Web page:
Ron Hirson


When should you kill a product, how do you treat customers who want a custom feature, and who should have the upper hand between product and engineering?

Ron Hirson   Head of Product, DocuSign / Community Leader   Circle Member

Ron Hirson Head of Product, DocuSign / Community Leader  Circle Member

These were some of the topics discussed at our recent Product | Circle dinner, where 14 Heads of Product at #breakawaygrowth companies gathered for a family-style meal and a conversation about what does and doesn’t work when establishing priorities and making decisions.

Afterwards, we talked to Ron Hirson, Head of Product at DocuSign, about the dinner conversation and what he thought of some of the issues raised.

Here is an edited transcript, below.


FC: What are the dynamics of a health relationship between the Head of Product and the CEO?

Ron: Everyone at the event shared that the most important element of a healthy relationship is trust. In a lot of ways, your job is to translate customers’ needs into requirements. You're translating founders and CEO’s visions into execution.

The dynamic has to be worked out. Trust, translation, and execution are really important.

Having true relationships, even outside of work, is important. I had never met Scott Faber before I started working at Ingenio. Over time, he became one of my best friends. That didn’t happen because I shipped a lot of product; it happened because we built a real relationship.

How do you balance the tension between engineering and product? Who ultimately calls the shots?

It's important to create an organizational structure that at least pretends to have a balance. The Head of Engineering and the Head of Product should both report to the CEO. A structure in which one reports to the other is destined for failure.

Product people often want what is not obviously possible, and engineers, from experience, often have a perspective that things are generally difficult. If engineers are the pessimists, and product people are the optimists, combining the two creates a realist. But this balance can change over time.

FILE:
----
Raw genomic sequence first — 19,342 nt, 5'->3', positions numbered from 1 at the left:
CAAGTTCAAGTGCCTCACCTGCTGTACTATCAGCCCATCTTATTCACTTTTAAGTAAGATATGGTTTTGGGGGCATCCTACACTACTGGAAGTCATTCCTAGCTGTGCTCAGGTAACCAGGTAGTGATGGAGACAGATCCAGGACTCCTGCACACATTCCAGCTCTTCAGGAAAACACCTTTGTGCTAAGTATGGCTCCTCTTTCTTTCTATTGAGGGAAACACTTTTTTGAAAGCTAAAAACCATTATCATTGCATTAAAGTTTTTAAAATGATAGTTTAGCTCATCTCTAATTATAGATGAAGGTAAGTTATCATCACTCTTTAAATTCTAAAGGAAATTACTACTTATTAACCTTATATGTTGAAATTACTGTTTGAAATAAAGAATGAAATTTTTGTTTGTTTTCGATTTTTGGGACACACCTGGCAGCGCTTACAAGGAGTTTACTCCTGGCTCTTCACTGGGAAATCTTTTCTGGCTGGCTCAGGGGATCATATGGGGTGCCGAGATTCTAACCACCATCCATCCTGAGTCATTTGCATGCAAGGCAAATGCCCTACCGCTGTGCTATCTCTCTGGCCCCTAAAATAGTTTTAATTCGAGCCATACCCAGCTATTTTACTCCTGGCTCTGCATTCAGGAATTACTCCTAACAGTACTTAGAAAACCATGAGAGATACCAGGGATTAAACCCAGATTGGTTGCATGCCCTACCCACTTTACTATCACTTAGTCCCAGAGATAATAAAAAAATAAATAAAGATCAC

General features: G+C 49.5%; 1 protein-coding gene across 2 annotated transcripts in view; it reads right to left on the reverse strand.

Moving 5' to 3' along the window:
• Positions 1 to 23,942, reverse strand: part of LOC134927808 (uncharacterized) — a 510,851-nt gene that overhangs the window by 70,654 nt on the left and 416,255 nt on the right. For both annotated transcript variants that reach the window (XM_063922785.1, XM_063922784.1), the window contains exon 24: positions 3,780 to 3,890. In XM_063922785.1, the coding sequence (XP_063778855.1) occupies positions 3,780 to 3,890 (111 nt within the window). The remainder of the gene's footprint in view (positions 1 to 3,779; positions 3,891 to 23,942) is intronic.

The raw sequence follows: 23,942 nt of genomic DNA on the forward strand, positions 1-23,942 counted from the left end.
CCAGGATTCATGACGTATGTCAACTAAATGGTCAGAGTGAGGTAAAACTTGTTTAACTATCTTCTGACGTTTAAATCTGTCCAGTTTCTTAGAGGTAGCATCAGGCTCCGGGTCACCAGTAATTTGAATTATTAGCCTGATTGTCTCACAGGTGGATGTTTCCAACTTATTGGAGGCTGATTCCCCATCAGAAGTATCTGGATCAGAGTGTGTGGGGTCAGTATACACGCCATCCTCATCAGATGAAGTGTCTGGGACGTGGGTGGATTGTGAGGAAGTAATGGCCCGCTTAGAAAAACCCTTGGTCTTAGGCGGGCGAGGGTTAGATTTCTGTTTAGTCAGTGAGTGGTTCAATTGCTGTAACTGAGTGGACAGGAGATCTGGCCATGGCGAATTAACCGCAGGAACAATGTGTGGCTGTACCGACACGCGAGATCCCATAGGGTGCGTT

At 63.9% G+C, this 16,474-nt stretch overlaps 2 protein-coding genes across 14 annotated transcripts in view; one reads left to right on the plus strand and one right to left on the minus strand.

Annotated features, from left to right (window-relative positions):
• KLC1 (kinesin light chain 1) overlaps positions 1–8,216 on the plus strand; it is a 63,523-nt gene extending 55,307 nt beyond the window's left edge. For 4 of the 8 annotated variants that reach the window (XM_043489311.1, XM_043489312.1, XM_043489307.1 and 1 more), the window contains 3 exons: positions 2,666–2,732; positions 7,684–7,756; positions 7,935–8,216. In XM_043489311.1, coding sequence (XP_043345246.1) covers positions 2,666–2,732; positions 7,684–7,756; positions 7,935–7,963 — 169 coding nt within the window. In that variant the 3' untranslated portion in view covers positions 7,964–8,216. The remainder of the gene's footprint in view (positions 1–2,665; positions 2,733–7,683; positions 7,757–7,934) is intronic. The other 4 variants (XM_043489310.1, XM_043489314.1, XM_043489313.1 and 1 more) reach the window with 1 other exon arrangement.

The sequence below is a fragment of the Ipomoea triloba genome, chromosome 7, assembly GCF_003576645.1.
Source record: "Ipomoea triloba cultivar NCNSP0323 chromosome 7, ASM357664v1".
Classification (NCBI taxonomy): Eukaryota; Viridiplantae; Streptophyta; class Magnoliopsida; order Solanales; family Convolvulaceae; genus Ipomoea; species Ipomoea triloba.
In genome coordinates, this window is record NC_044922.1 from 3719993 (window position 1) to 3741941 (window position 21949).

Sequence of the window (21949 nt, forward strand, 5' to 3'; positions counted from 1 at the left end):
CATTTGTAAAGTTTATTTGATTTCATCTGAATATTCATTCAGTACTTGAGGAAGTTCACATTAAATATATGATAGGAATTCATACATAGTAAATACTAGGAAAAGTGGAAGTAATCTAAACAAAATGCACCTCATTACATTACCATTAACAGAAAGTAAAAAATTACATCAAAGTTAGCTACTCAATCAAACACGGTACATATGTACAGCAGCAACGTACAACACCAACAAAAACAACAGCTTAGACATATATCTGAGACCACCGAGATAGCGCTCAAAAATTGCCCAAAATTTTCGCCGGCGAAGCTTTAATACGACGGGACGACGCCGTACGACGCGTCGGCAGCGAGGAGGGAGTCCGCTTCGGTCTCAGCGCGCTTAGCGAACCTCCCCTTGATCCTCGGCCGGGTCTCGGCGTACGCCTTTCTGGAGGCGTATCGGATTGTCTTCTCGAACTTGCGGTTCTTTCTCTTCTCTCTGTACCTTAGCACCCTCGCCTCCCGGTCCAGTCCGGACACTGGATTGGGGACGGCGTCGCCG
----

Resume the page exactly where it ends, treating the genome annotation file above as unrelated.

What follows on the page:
In many early-stage startups, the person writing the code might also be the one running the product, while somebody else is out fundraising. If you are actually selling to  customers, a pure-engineering organization doesn't scale. Product management adds a balance and should be empowered to make the tie-breaking decisions.

At DocuSign, product has the road map, the prioritization process, and we collaborate with engineering to make sure that we're realistic about what we can ship. We collaborate on how and what we're going to ship, but the ultimate responsibility lies with product management. If something ships and isn’t what a customer wanted, product is responsible. If something doesn’t ship, product should still be held accountable.

From a product standpoint, how do you balance the need to do the fix cycle with wanting to come up with new stuff?

This investment in innovation vs. core is a debate at every company I've ever been a part of. At a high level, the CEO or Head of Product has to say, "What's important to us as an executive team is that we have X percentage in innovation and Y percentage of investment in core."  What Charles O’Reilly calls the Ambidextrous Organization.

That manifests itself in lots of ways. At DocuSign, we’ve rebuilt our entire signing process, which is the core experience several times. We've rebuilt our administration experience. We've rebuilt our sending experience. You can consider some of that core, but some of it is building new functionality.

On the innovation front, our lab team does incredible things. We also hold hackathons twice a year that encourage folks to think out of the box. Maybe an eighth of the resulting ideas ship, at most, into the product. Others get teams to think about new code bases, new offerings, and new means of delivery.